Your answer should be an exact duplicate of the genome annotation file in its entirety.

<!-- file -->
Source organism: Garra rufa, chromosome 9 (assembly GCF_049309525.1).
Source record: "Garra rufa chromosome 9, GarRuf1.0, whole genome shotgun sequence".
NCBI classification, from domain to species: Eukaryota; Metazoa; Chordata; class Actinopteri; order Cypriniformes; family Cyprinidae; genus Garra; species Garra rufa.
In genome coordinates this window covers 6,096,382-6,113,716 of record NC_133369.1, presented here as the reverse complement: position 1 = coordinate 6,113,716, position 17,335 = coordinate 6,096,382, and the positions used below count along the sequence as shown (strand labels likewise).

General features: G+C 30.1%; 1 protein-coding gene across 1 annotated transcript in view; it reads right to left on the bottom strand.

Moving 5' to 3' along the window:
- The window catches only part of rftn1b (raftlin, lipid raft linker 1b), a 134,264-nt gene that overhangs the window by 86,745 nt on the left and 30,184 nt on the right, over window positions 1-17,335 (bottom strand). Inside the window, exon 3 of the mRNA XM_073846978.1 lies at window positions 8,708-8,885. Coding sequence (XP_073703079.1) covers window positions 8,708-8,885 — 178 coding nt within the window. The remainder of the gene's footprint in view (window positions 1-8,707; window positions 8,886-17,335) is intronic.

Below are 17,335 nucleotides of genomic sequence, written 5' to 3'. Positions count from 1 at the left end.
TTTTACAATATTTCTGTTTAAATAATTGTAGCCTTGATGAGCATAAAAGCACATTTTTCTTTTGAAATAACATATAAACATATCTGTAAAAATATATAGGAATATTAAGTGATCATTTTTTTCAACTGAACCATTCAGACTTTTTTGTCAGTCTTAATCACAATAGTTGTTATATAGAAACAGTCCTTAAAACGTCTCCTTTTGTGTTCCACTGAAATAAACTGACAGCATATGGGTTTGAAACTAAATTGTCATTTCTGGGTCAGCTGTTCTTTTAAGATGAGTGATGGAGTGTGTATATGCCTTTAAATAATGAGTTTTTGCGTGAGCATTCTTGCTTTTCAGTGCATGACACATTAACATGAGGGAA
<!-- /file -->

Source organism: Garra rufa, chromosome 9 (assembly GCF_049309525.1).
Source record: "Garra rufa chromosome 9, GarRuf1.0, whole genome shotgun sequence".
NCBI classification, from domain to species: Eukaryota; Metazoa; Chordata; class Actinopteri; order Cypriniformes; family Cyprinidae; genus Garra; species Garra rufa.
In genome coordinates this window covers 6,096,382-6,113,716 of record NC_133369.1, presented here as the reverse complement: position 1 = coordinate 6,113,716, position 17,335 = coordinate 6,096,382, and the positions used below count along the sequence as shown (strand labels likewise).

General features: G+C 30.1%; 1 protein-coding gene across 1 annotated transcript in view; it reads right to left on the bottom strand.

Moving 5' to 3' along the window:
- The window catches only part of rftn1b (raftlin, lipid raft linker 1b), a 134,264-nt gene that overhangs the window by 86,745 nt on the left and 30,184 nt on the right, over window positions 1-17,335 (bottom strand). Inside the window, exon 3 of the mRNA XM_073846978.1 lies at window positions 8,708-8,885. Coding sequence (XP_073703079.1) covers window positions 8,708-8,885 — 178 coding nt within the window. The remainder of the gene's footprint in view (window positions 1-8,707; window positions 8,886-17,335) is intronic.

Below are 17,335 nucleotides of genomic sequence, written 5' to 3'. Positions count from 1 at the left end.
TTTTACAATATTTCTGTTTAAATAATTGTAGCCTTGATGAGCATAAAAGCACATTTTTCTTTTGAAATAACATATAAACATATCTGTAAAAATATATAGGAATATTAAGTGATCATTTTTTTCAACTGAACCATTCAGACTTTTTTGTCAGTCTTAATCACAATAGTTGTTATATAGAAACAGTCCTTAAAACGTCTCCTTTTGTGTTCCACTGAAATAAACTGACAGCATATGGGTTTGAAACTAAATTGTCATTTCTGGGTCAGCTGTTCTTTTAAGATGAGTGATGGAGTGTGTATATGCCTTTAAATAATGAGTTTTTGCGTGAGCATTCTTGCTTTTCAGTGCATGACACATTAACATGAGGGAA